"We went through a lot to try and get the home, but I am so happy. It's like a dream," Olivarez said.
It was a dream that seemed impossible after Olivarez's husband died of cancer, leaving her with three young children. Her daughter, Crystal Espinoza, said she remembers how her mother struggled to support them.
"She went out there working two jobs," Espinoza said. "She would get off at three o'clock and straight to another job at five. She would pick my brothers and I up from school and go back to work."
Last August, volunteers spent hours tearing the house apart. The property was considered an eyesore and magnet for crime. Now it's once again a home, thanks in large part to a $130,000 grant.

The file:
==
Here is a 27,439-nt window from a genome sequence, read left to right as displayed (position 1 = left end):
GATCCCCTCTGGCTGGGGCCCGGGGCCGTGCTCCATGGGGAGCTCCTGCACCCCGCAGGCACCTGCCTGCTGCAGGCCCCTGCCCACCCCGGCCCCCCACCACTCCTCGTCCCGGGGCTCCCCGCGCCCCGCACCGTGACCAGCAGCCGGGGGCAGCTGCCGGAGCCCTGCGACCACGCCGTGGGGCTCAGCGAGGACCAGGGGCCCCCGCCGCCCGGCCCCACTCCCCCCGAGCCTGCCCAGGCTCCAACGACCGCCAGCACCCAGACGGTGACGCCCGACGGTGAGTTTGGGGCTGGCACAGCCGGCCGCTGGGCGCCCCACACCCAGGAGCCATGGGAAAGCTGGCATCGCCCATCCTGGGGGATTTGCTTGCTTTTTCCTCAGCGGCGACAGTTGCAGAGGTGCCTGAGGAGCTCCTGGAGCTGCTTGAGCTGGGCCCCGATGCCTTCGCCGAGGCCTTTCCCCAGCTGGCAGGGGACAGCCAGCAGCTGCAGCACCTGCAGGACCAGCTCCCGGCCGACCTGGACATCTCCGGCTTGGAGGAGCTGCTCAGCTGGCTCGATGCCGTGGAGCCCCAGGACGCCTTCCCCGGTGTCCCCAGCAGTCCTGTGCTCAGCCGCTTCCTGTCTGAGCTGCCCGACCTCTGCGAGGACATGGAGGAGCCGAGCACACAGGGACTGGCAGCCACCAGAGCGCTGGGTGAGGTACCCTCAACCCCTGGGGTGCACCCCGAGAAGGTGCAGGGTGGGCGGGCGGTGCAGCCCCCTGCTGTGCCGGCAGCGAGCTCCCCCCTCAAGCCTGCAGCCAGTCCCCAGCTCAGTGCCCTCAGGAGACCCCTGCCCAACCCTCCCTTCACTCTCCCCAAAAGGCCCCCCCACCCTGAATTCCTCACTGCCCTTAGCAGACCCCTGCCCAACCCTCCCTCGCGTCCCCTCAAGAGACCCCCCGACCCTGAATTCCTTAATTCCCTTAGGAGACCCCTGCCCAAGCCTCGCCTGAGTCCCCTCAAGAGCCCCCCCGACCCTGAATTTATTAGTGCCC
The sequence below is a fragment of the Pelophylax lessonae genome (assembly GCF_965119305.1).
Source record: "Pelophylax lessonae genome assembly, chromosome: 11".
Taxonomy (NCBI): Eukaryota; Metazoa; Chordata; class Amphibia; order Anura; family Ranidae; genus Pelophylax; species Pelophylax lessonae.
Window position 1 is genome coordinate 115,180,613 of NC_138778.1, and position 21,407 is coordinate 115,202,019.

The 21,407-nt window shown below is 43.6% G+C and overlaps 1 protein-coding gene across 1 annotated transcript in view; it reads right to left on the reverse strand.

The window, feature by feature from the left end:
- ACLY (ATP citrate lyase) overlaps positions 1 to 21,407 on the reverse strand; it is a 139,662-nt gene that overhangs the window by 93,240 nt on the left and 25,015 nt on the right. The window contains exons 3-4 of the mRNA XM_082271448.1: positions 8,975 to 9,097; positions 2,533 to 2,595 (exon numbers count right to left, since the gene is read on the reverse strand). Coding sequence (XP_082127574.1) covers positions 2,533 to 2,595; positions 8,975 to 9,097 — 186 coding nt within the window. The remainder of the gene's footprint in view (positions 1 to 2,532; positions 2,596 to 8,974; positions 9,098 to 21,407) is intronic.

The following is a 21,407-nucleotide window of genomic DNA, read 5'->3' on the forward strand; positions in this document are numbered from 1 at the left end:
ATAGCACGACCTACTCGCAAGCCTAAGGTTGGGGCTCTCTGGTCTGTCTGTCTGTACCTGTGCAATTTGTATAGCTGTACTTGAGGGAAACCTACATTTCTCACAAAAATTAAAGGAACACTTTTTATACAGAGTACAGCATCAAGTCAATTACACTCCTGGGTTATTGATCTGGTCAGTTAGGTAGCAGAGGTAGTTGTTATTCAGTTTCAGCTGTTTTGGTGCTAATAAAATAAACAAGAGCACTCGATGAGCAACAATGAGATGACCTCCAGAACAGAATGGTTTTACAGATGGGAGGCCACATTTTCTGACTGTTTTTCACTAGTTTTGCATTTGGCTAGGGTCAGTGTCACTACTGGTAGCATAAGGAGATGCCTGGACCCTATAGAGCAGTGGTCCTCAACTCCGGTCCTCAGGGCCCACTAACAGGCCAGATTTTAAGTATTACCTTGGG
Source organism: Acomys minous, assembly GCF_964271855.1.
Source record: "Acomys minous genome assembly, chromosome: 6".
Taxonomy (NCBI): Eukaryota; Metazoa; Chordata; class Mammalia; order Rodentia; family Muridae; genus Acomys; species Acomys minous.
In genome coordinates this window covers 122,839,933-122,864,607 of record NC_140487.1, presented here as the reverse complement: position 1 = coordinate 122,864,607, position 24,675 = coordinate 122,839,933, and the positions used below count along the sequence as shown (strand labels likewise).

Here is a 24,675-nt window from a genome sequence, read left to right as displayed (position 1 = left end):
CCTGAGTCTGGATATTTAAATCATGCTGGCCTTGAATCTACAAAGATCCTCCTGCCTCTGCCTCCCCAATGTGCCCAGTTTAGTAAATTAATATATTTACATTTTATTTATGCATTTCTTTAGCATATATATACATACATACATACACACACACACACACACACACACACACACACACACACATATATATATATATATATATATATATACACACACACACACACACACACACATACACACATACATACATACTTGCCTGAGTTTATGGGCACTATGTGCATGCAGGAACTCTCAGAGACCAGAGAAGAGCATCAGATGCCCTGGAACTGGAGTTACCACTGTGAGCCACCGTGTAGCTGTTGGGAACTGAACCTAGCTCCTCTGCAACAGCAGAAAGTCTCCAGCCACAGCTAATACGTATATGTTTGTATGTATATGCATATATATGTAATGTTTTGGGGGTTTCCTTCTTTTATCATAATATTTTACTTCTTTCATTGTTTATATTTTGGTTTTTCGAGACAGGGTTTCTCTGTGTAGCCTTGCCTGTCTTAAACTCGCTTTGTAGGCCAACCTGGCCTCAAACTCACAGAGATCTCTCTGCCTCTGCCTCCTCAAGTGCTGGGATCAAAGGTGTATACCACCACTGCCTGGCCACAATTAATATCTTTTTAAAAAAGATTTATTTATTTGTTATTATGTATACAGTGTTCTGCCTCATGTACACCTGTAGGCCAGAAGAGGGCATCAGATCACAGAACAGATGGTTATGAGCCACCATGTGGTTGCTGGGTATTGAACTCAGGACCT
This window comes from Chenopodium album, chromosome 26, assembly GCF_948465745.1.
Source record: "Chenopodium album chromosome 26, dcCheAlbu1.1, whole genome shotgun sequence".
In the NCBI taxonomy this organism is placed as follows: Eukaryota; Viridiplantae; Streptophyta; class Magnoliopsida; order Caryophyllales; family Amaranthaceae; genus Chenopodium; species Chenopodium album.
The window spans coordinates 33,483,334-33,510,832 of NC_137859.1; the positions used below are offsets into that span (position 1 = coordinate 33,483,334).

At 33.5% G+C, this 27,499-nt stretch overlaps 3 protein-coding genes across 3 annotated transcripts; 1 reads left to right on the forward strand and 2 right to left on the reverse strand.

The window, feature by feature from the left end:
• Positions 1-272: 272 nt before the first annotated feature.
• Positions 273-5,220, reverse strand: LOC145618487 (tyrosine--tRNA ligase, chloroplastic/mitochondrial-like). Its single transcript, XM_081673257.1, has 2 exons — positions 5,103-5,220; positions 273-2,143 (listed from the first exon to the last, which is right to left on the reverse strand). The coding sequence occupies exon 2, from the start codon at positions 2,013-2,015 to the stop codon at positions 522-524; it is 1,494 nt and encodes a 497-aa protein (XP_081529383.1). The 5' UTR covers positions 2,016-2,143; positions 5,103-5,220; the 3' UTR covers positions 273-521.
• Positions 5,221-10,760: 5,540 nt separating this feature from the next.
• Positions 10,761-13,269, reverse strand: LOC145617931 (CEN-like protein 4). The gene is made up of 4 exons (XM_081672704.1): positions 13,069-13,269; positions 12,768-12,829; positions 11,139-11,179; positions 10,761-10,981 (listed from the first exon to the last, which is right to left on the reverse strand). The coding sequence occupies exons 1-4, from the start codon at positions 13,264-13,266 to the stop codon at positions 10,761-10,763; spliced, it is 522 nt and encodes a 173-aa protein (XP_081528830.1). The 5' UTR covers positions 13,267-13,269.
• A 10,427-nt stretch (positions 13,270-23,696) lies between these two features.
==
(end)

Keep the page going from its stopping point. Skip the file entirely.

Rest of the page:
Habitat for Humanity was able to purchase 16 homes with a grant from Wells Fargo Bank, six of the homes purchased in the neighborhood alone, which were up for remodeling.
"We were chosen as the recipient of this market priority grant because we are focusing on the entire area which the impact of course is much higher than if you focus on one house," said Karen Roberts of Habitat for Humanity Riverside.
The organization targeted Jurupa Valley for its neighborhood revitalization program. Part of the initiative includes financial counseling for new homeowners.
Olivarez said the lessons she learned helped her clean up her credit and pay off debt.